An old sinner.
That is how Charles Dickens described Ebenezer Scrooge in the very beginning of his 1843 classic, A Christmas Carol.
But that was not all.
Oh! But he was a tight-fisted hand at the grindstone, Scrooge! a squeezing, wrenching, grasping, scraping, clutching, covetous, old sinner! Hard and sharp as flint, from which no steel had ever struck out generous fire; secret, and self-contained, and solitary as an oyster. The cold within him froze his old features, nipped his pointed nose, shriveled his cheek, stiffened his gait; made his eyes red, his thin lips blue; and spoke out shrewdly in his grating voice.
People feared Scrooge. Even as an older, slightly hunched man, his furrowed brow and unforgiving scowl gave the impression of physical menace. He lacked all measure of intentionality. Londoners who knew him (or simply looked upon him for the first time) would not only avoid asking him for money, but also for directions, the time, or even a cheerful, “How do you do?” Scrooge’s “interior castle” had nothing of St. Teresa’s capaciousness, little of her love and light and warmth. No. His soul’s space was as dark, cramped, and cold as his icy, inhospitable stare. Scrooge, like the ice-encased, self-absorbed Satan of Dante’s Inferno, was the embodiment of homo incurvatus in se (a man being curved in upon himself).
And yet, when Marley’s Ghost, weary and fettered, haunted Scrooge that first night, he blasted the old man in warning. “I wear the chain I forged in life. I made it link by link, and yard by yard; I girded it on my own free will, and of my own free will I wore it. Is its pattern strange to you?” Trembling, Scrooge denied, obfuscated, and rationalized about the nature of business. But the grey and sallow ghost roared in return, “Business!” . . . “Mankind was my business. The common welfare was my business; charity, mercy, forbearance, and benevolence, were, all, my business. The dealings of my trade were but a drop of water in the comprehensive ocean of my business!”
Bereft of hope, Marley’s Ghost mourned, “Why did I walk through crowds of fellow-beings with my eyes turned down, and never raise them to that blessed Star which led the Wise Men to a poor abode! Were there no poor homes to which its light would have conducted me!”
For the rest of his Christmas Eve, his dark night of the soul, Scrooge would be forced out of himself. He would be drawn from his inner darkness, “uncurved” from his self-consumption, and forced to raise his eyes to the “crowds of fellow-being” and to the blessed Star. At the very beginning of A Christmas Carol and in its fearful climax, the drama takes place in a graveyard. Presumably it is the same in the beginning as it is at the end. To be sure, these are scenes of memento mori. But what is often overlooked is that the graveyard is named for St. Paul, the greatest missionary the Church has ever known. Scrooge was likewise being called out of himself to visit strange, uncomfortable places. At the insistence of three ghosts, the deeply unintentional Scrooge would endure the shock of intentionality.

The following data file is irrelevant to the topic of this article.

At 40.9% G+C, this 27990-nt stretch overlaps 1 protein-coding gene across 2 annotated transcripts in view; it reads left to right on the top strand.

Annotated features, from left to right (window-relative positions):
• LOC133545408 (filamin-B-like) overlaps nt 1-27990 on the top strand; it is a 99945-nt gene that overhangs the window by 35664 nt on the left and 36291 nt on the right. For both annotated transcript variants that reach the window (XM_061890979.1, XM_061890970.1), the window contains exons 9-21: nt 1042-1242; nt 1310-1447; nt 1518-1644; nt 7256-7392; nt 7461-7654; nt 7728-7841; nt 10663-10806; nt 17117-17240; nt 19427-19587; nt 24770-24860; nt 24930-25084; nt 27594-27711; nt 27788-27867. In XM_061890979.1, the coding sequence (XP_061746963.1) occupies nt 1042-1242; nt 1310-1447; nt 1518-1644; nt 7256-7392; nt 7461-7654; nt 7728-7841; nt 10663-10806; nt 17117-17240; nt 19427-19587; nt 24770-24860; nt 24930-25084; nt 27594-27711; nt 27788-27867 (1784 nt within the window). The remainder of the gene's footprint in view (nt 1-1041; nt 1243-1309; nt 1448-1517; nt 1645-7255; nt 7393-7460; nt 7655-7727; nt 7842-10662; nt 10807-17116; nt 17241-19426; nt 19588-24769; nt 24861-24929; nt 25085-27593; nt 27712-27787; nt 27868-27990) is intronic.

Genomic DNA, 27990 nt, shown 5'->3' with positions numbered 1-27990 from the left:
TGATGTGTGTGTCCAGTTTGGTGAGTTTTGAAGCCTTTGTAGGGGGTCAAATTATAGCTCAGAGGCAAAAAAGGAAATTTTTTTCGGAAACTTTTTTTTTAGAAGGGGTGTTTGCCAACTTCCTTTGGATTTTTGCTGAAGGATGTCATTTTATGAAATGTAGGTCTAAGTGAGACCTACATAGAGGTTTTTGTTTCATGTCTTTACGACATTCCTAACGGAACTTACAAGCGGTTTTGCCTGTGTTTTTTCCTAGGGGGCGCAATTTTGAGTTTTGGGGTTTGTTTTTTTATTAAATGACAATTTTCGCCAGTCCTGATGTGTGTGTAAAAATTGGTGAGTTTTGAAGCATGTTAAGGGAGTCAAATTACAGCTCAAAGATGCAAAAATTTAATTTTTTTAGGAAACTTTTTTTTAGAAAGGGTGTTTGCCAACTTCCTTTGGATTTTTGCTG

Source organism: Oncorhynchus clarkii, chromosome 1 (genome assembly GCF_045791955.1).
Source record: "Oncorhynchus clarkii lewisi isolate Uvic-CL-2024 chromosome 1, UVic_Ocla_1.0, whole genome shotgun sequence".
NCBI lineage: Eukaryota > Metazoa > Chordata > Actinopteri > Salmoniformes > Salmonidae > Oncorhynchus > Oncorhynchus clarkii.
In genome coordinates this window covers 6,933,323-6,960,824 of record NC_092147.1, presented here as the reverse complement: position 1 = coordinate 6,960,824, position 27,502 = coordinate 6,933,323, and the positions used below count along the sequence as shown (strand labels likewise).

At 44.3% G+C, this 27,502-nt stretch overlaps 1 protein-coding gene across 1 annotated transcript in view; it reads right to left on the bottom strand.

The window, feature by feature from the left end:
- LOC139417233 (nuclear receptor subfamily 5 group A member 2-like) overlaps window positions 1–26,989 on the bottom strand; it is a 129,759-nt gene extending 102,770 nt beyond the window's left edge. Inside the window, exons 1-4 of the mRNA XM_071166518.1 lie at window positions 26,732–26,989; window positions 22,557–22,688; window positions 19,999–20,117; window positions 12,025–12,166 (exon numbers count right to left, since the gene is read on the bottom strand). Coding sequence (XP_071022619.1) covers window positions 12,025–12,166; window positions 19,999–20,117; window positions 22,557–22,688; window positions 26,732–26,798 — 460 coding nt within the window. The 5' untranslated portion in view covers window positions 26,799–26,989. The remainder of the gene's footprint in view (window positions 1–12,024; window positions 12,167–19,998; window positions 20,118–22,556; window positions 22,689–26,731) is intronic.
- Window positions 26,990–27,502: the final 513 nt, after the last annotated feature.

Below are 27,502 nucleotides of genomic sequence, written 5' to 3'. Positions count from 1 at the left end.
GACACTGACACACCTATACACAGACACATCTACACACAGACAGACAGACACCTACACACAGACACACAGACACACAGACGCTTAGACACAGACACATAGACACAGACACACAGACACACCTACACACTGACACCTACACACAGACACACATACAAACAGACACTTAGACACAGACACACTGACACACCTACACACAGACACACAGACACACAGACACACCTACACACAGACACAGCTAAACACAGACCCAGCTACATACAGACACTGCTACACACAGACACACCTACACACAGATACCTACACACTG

And what did Scrooge find?
In encountering his past with profound intentionality, he saw people again as if for the first time. And even though he was imperceptible to them, Scrooge experienced them in full with a profound attention to their words and expressions, to their touch and bearing. His dear sister Fan and his mirthful boss Mr. Fezziwig, his earnest nephew Fred and his long-suffering employee Bob Cratchit, all came before him with a dazzling luminosity. And in his lost love Belle and the frail Tiny Tim, Scrooge remembered what he had long forgotten: heavenly love and bottomless pity. In his ghost-ushered evening, the old man reckoned with neglected pain and loneliness, glowed with fondness for friendships and loves, brimmed with an empathy for the plight of others, and burned with a hunger to do what is right.
Indeed, Scrooge’s evening was a walk of intentionality for a deeply unintentional man. But it was also an unparalleled examination of conscience. His heart soared and plummeted. He laughed joyously and wept bitterly. At the beginning of the evening, when Scrooge fearfully (and cynically) questioned the intent of the Ghost of Christmas Past, the spectre answered, “Your reclamation.” By the end of the evening, that is exactly what happened. The old sinner, at last, knew that he had sinned. And he craved absolution.
To be sure, Ebenezer Scrooge’s story is an instructive one. After all, I too am an old sinner. Self-absorbed and distracted, I can be incurvatus in se. Too often, I walk through crowds of fellow-beings with my eyes turned down and can even miss the blessed Star. A Christmas Carol reminds us that it is the season for intentionality, for examination of conscience. Yes, it is a season of reclamation.
This Christmas let us be reclaimed.